New album ‘Front Matter’ combines local artist Millase’s love of music and books

Millaze, a piano dreamhop artist, released her latest album, “Front Matter,” on March 18th. The album release show takes place at 22:45 on March 26 in The Bishop Bar.

“Front Matter”, the third album in a deconstructed book series, has 13 songs named after different pieces of the subject matter or pages before the main text of a book. While her latest album was nautically inspired, Front Matter is factory inspired. The two previous albums were “Carnegie Stacks”, which outlines the experience of going into a library, and “A Note on the Author”, which describes what it would be like to open a book and read the note in the author section.

“This whole concept just comes out of my love of libraries and books and reading and the tangible writing,” Millaze said.

She said she loves looking for at least one song on an album that seems to stop time. She is influenced by the idea that people are attracted to a dark place with beautiful grief, she said.

Millaze said she’s excited about this album because it’s her first with a complete band sound instead of just beats. This album is also in the industrial rock genre that provides sounds from factories. Since she grew up around wood shops and carpentry, it is nostalgic for her to make these sounds.

Millaze began funding Music Industry Connected, a music consulting firm, in 2013. MIC, an international company, offers internship courses and experiments with music careers. The company helps artists with their music careers by offering a manual on how to complete the business side of a music career.

“I was lucky that I grew up in a household where it was so acceptable to go for something strange and think creatively and believe in music and art,” Millaze said. “I will keep bringing it to other people who do not come from that kind of background.”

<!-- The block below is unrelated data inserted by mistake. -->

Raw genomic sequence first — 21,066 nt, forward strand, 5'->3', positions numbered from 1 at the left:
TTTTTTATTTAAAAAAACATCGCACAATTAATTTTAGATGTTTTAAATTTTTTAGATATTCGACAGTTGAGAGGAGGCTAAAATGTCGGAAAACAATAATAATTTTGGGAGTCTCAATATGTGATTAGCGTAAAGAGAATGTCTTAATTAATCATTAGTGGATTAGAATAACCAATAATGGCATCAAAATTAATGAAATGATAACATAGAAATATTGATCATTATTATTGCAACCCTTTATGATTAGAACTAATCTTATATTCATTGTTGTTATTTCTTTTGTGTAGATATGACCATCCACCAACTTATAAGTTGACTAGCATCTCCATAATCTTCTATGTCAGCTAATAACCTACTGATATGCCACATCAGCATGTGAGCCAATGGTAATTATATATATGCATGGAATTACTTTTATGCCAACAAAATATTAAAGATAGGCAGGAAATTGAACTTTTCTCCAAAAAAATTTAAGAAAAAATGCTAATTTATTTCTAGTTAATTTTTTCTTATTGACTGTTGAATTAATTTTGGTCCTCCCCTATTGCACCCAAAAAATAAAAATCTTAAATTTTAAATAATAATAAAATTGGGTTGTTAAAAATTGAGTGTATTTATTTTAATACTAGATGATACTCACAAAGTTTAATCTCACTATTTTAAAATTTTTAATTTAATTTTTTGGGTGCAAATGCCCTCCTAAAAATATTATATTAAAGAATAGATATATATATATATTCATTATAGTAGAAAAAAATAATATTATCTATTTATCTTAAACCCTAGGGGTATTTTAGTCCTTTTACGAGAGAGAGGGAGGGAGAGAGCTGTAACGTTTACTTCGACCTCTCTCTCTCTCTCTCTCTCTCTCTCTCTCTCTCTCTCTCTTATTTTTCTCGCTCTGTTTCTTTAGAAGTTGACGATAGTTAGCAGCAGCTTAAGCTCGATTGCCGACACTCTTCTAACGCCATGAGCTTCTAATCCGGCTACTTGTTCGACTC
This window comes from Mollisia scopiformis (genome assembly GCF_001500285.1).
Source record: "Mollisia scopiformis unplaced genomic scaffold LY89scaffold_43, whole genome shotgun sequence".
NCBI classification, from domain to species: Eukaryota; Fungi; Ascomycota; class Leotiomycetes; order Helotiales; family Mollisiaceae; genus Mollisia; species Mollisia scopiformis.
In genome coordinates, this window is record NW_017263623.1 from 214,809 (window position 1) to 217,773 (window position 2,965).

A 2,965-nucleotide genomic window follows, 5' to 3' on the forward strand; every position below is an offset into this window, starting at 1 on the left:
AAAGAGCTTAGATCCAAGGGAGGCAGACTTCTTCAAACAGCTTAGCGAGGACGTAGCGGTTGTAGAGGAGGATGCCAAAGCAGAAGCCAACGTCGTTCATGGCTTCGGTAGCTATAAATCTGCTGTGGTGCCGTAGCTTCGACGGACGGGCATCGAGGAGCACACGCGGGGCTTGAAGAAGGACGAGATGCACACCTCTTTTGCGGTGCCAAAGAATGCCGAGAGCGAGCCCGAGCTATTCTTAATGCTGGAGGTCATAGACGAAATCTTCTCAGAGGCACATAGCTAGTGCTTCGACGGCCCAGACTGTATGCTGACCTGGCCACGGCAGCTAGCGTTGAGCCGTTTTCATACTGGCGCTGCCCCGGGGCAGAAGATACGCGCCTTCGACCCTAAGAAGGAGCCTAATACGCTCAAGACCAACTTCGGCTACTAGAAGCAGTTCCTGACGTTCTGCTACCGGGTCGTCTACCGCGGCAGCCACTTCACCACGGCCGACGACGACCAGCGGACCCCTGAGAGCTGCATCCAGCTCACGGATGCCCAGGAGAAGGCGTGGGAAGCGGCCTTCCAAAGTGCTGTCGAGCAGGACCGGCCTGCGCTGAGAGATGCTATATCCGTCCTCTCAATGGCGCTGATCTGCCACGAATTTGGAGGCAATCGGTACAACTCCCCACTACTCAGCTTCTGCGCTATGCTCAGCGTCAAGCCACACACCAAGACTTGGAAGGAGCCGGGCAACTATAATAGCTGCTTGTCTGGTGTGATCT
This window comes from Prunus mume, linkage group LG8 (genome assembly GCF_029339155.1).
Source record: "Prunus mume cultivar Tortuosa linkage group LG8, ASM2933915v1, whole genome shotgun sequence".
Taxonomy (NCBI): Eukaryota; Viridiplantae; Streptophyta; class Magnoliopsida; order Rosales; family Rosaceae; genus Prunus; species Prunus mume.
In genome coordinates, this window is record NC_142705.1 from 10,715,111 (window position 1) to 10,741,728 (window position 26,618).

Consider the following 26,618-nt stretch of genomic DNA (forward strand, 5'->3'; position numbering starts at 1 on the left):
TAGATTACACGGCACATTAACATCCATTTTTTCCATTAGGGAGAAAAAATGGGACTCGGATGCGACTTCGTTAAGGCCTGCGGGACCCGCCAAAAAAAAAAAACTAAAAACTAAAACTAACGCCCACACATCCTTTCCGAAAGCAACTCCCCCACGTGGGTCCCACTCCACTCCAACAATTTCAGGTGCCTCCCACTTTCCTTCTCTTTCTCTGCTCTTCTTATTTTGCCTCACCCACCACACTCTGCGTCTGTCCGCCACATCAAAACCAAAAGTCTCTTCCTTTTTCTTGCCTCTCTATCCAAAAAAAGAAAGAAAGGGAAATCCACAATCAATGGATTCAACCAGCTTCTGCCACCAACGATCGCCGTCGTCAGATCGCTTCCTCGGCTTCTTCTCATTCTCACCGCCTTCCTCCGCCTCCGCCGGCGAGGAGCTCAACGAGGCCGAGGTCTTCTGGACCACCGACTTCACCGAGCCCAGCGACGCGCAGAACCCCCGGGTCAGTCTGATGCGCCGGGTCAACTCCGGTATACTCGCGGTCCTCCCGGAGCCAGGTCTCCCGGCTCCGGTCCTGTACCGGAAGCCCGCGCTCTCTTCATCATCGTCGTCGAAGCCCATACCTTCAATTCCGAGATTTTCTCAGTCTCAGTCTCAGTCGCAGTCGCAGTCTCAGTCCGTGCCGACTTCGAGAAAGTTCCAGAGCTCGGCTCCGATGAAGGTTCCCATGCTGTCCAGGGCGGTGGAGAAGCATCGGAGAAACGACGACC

Millaze said she uses music in her sublimation of emotions for art. Music makes Millaze feel grounded, she said, and is a survival mechanism for her through her dissociation due to PTSD.

In the album’s intro and outro songs, “Half-Title Page” and “For Little Girl who knows why or should”, Millaze included her experimental beatmaking and samples of sounds. She said she made it feel as if the listener is in a factory or a wood shop, but with an ethereal feeling.

Spencer Sherman, who prefers to be known as his musical alias, Spence Cat Bailey, is an alt-pop artist. He said Millaze introduced himself to him at a performance of him in 2018 and he has been helping her find performance opportunities since then.

Spence Cat Bailey said his first impression of Millaze was that she was a powerful and confident self. He said she is good at balancing a modern sound while sticking to her personal musical inclinations.

“She walks on a nice tight rope of good balance between being strong but also a very warm person,” said Spence Cat Bailey.

Hunter Nico McKenzie, founder of Handmade Audio, met Millaze during an open microphone night at the Blockhouse Bar years ago. He will be the supporting guitarist at her album release show.

McKenzie has worked as a sound consultant on one of Millaze’s records and as a mixer on one of her songs. They have been collaborating on music ideas for years, and McKenzie said he is grateful that Millaze changed the way he thought about the music industry by helping him learn to market his music.

“If people enjoy storytelling, I think they’ll enjoy the show,” McKenzie said.

The doors open at 22.00 and admission costs $ 8. Participants must be 21 years of age or older and vaccinated against COVID-19. Costa Rica and Bloomington fusion band, Matixando, will also perform.

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